Beyond Human Limits: Robotic Arms and Eyes Extend Capabilities of Heart Surgeons

Organization: Service: Story Topics:
Heart Disease
Ron Walker

A community seminar about the benefits of robot-assisted surgery at Orange Coast Memorial Medical Center piqued Ron Walker’s interest. When the 70-year-old Fountain Valley resident attended the session, he learned that the minimally invasive procedure meant generally shorter recovery times, less pain and smaller incisions.

“I was just interested in the concept of robotic surgery. I never thought I would be the one who needed it,” says Ron.

Ron first noticed something was wrong after raking leaves in his yard. Although he played golf regularly, he felt winded with certain normal, daily activities. His wife, Marilyn, was concerned and suggested he see his primary care physician, Elaine Grodin, MD, with Edinger Medical Group. Dr. Grodin immediately referred him to the cardiac specialists at Orange Coast Memorial.

After several tests, an angiogram revealed that Ron had more than 90 percent blockage in one artery and 60 percent in another. Five days later, Daniel Bethencourt, MD, medical director of cardiac surgery at the MemorialCare Heart and Vascular Institute at Orange Coast Memorial, used state-of-the-art robotic surgery to bypass a blocked artery in Ron’s heart.

Past Vs. Present

Instead of performing a sternotomy, a procedure in which surgeons cut through the breastbone and ribs to access the chest cavity and heart, Dr. Bethencourt made only a few, tiny incisions between Ron’s ribs. Using the da Vinci® Surgical System’s miniaturized, hand-like instruments, Dr. Bethencourt accessed the artery while looking at three-dimensional magnified images sent from a camera inside Ron’s body.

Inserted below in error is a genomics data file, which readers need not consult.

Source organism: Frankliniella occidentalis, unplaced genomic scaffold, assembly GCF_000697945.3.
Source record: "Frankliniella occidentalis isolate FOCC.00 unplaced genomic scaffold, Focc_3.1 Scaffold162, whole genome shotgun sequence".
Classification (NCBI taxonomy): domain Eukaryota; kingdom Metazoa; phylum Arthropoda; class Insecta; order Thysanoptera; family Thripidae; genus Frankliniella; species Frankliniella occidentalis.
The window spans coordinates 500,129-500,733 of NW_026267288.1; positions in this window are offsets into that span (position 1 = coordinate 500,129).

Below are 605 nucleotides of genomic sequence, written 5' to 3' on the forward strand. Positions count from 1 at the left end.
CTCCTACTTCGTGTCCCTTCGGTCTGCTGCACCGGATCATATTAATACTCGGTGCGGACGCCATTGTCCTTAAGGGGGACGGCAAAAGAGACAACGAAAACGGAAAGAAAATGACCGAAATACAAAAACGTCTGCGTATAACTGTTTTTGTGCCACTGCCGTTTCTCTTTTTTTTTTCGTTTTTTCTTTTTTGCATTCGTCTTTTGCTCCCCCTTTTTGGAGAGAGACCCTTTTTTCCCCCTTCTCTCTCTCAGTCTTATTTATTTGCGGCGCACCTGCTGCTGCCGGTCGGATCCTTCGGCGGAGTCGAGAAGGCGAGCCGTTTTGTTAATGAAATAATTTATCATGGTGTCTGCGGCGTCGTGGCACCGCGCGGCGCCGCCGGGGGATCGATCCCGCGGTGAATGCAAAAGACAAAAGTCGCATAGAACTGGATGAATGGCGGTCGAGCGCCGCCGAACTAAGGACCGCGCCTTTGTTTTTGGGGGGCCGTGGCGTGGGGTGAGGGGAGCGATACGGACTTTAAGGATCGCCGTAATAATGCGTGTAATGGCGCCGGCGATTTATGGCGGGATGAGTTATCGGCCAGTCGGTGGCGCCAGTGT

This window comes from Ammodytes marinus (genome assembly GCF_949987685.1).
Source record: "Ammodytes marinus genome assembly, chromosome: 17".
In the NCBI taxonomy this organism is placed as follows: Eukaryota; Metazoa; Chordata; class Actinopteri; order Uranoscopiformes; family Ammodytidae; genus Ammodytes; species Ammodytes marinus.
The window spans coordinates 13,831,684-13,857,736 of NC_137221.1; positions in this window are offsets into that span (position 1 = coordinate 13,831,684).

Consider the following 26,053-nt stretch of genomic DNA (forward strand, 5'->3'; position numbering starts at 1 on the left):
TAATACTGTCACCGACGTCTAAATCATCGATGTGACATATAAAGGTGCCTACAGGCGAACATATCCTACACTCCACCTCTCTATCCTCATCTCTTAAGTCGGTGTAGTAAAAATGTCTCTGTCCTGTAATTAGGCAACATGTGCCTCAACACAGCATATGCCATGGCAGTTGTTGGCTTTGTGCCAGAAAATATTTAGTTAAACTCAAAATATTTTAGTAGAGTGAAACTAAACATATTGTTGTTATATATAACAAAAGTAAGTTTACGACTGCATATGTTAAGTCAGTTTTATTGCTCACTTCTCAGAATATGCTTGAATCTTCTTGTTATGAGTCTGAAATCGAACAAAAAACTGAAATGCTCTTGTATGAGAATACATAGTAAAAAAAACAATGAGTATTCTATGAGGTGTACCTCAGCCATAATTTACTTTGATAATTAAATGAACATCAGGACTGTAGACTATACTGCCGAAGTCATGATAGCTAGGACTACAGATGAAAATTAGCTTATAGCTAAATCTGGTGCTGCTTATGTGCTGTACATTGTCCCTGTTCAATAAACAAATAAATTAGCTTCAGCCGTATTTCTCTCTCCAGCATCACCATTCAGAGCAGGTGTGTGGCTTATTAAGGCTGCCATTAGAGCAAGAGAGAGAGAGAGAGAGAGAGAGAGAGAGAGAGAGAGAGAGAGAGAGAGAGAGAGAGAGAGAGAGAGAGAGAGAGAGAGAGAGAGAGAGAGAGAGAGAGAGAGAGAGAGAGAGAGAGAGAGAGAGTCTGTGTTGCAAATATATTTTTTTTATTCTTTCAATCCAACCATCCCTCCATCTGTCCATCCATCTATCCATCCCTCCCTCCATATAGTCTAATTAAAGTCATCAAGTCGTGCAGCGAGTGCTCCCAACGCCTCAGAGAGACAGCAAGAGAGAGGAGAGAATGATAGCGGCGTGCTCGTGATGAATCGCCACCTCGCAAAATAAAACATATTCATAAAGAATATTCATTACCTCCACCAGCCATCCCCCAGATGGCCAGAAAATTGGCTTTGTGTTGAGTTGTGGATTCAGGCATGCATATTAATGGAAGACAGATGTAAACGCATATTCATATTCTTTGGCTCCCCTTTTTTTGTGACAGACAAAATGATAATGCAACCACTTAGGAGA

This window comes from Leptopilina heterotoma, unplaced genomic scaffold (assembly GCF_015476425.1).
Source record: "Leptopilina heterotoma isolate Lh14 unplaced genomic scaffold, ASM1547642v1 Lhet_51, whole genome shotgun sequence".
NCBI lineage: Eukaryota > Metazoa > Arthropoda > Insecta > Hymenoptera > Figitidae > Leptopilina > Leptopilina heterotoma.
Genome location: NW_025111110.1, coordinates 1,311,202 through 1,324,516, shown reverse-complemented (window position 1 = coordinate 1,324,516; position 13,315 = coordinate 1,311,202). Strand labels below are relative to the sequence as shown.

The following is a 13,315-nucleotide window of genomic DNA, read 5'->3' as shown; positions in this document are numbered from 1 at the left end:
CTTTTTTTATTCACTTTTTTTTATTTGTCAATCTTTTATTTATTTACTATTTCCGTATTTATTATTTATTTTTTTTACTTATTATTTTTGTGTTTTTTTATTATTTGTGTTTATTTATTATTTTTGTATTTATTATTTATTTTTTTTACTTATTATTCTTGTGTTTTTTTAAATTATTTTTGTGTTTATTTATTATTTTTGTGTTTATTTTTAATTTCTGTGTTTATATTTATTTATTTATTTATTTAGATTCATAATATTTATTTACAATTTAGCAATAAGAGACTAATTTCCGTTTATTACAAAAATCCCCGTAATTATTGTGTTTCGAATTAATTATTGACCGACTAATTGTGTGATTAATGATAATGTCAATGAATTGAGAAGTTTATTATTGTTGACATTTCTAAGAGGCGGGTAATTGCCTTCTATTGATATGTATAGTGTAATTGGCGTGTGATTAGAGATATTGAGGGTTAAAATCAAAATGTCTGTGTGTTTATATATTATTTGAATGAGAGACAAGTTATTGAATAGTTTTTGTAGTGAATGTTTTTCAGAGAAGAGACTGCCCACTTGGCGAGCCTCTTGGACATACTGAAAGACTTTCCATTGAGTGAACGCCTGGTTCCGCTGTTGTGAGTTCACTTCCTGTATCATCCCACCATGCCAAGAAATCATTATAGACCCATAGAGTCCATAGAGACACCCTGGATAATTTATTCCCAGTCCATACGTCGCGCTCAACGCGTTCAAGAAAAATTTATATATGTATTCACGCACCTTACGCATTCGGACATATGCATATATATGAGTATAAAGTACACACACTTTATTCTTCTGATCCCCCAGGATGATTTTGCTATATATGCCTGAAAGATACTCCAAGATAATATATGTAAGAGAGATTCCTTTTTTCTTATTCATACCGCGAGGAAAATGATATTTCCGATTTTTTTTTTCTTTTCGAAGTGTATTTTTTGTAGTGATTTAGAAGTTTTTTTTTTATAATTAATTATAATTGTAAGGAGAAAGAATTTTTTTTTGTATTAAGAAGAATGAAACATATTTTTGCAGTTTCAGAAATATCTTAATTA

“In the past, we would have to make a large incision and split Ron’s breastbone to do this surgery. That’s not the case anymore. This technology provides the best possible way to treat that artery with greater precision and control,” says Dr. Bethencourt. Having performed nearly 600 robot-assisted cardiac surgeries, he is one of only seven cardiothoracic surgeons in California recognized for his expertise by the makers of the da Vinci Surgical System.

Two In One

After Dr. Bethencourt completed the bypass, Steven Schiff, MD, medical director of invasive cardiology at the MemorialCare Heart and Vascular Institute at Orange Coast Memorial, inserted a stent into another blocked artery in Ron’s heart. The physicians worked out of the Annie Capaldi Heart Revitalization Suite, one of the region’s first hybrid interventional operating rooms.

“We can combine both procedures into one session. Patients no longer need to have the bypass and the stent on separate occasions,” says Dr. Schiff. “With smaller incisions and quicker recovery times, there’s a much smaller physical cost to the patient.”

Back On Course

The MemorialCare Heart and Vascular Institute at Orange Coast Memorial offers comprehensive diagnostic screening and treatment through technologically advanced cardiovascular equipment. Ron and Marilyn knew they were in the best hands. “We couldn’t have asked for a better hospital or better doctors,” says Marilyn. “Ron received excellent care. He has a brand new lease on life, and we didn’t even know he needed one.”

After recovering from surgery, Ron began the cardiac rehabilitation program at Orange Coast Memorial. He’s now back to playing golf three days a week and spending quality time with his family.

The Walkers will always remember the day of the surgery. “I had my heart fixed on Valentine’s Day. Marilyn and I will forever celebrate on February 14th,” says Ron.